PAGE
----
February is all about the heart. In the weeks leading up to Valentine’s Day, grocery stores are filled with sweet heart-shaped cards, candies, and chocolates. Advertisements and commercials urge us to use the holiday as a time to “speak from the heart,” and tell someone how we feel. We might buy red roses at the florist, or a cake in the shape of a heart from our local bakery. However, it is not just stores and television commercials who feature the heart in February. The CDC has designated February “American Heart Month,” bringing awareness to a more serious heart-related issue: Cardiovascular Disease.
Cardiovascular disease, which includes heart disease, stroke and high blood pressure, has a massive impact on our country’s well-being- physically, emotionally, and economically. It is the leading cause of death for both women and men in our country, as well as a leading cause of disability. According to the CDC, heart disease costs the United States over $300 billion each year, including the cost of health care services, medications, and lost productivity.
We know that there are several risks factors involved in cardiovascular disease, including having a close relative with the disease, ethnicity (48% of African American women have some form of cardiovascular disease), an unhealthy diet, and physical inactivity. We also know that preventing cardiovascular disease starts with healthier habits, healthier living spaces, and better management of diseases such as diabetes and high blood pressure. However, experts have been divided on what type of diet is best for preventing heart disease. Dietary fats, in particular, have been a hot topic of debate among researchers, scientists, and physicians for years. However, a recent study suggests that we might want to shift our focus to a different food, a food readily available during this month: sugar.
At the beginning of February, the largest study on the effect of sugar consumption on the risk of cardiovascular disease was published in the Journal of the American Medical Association. Researchers looked at national health surveys from 30,000 people between the years of 1988 and 2010 and found that those who consumed at least 25 percent of their daily calories from added sugar were almost three times more likely to die of heart problems than those who consumed the least amount (less than 10 percent). Findings were consistent across age groups, sex, race/ethnicity, physical activity, body mass index, educational attainment, and health eating indexes. This demonstrates a significant relationship between the consumption of added sugar and morbidity from heart disease.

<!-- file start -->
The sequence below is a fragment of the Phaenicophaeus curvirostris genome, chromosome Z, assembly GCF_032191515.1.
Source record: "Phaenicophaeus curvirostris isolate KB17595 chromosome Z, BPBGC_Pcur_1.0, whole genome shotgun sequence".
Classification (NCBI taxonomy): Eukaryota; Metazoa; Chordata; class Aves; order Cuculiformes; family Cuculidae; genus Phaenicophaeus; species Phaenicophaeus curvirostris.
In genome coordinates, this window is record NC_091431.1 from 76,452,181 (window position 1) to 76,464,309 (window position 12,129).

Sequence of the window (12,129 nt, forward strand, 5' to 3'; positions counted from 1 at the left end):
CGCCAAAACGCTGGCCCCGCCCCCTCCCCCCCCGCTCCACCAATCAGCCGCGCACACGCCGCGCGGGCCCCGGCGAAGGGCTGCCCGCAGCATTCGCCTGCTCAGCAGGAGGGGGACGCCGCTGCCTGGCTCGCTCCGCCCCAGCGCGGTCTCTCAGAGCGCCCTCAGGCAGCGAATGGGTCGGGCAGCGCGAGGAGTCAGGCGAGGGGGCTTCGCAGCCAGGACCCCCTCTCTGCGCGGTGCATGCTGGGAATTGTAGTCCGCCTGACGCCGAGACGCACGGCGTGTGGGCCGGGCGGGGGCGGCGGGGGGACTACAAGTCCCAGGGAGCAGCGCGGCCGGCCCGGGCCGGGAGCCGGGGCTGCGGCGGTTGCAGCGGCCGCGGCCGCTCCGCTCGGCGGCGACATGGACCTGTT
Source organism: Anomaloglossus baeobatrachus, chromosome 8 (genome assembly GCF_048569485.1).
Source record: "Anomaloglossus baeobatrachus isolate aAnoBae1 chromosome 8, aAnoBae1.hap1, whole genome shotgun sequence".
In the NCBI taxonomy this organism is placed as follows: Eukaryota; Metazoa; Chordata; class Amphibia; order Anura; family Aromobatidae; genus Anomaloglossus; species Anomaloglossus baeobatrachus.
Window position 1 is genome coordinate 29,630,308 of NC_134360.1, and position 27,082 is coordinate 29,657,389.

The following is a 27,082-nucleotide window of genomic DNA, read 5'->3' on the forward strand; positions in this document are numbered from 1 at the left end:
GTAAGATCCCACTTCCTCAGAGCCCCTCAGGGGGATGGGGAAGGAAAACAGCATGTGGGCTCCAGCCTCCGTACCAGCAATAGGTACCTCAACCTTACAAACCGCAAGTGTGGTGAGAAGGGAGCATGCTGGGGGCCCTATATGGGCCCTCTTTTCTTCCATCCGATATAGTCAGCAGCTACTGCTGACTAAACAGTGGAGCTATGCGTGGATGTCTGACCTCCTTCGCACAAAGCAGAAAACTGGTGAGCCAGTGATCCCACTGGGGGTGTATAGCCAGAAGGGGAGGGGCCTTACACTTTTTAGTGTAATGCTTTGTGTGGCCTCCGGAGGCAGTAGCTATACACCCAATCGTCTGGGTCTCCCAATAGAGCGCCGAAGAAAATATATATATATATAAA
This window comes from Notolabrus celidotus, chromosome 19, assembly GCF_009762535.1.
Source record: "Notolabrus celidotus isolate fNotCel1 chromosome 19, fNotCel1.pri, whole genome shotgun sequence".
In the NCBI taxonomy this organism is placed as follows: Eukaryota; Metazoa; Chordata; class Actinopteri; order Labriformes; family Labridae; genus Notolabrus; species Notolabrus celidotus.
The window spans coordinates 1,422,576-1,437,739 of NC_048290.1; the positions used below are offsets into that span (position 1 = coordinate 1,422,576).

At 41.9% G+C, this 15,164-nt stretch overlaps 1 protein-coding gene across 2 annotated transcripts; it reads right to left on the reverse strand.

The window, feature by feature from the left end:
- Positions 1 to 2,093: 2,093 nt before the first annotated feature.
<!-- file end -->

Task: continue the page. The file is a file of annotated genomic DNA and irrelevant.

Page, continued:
While there are many things that you can do to help keep your heart healthy, including maintaining a healthy weight, exercising, keeping stress levels in check, and avoiding tobacco, this recent study suggests that decreasing the amount of added sugar in your diet may be one of the most important steps towards reducing your risk of cardiovascular disease. Added sugar can be found in many foods, including pasta sauce, protein bars, and “healthy” treats. Eating whole fruits instead of drinking high-sugar fruit juice, drinking sparkling water with lemon or lime instead of soda, and baking your own treats with less sugar are some great ways to reduce the amount of added sugar in your diet. February can be a very sweet month, with many opportunities to show others and yourself some love. Sugar is optional!
Written by Kaitlyn Pote, NCNM Naturopathic Medicine Program. Edited by Dr Elise Schroeder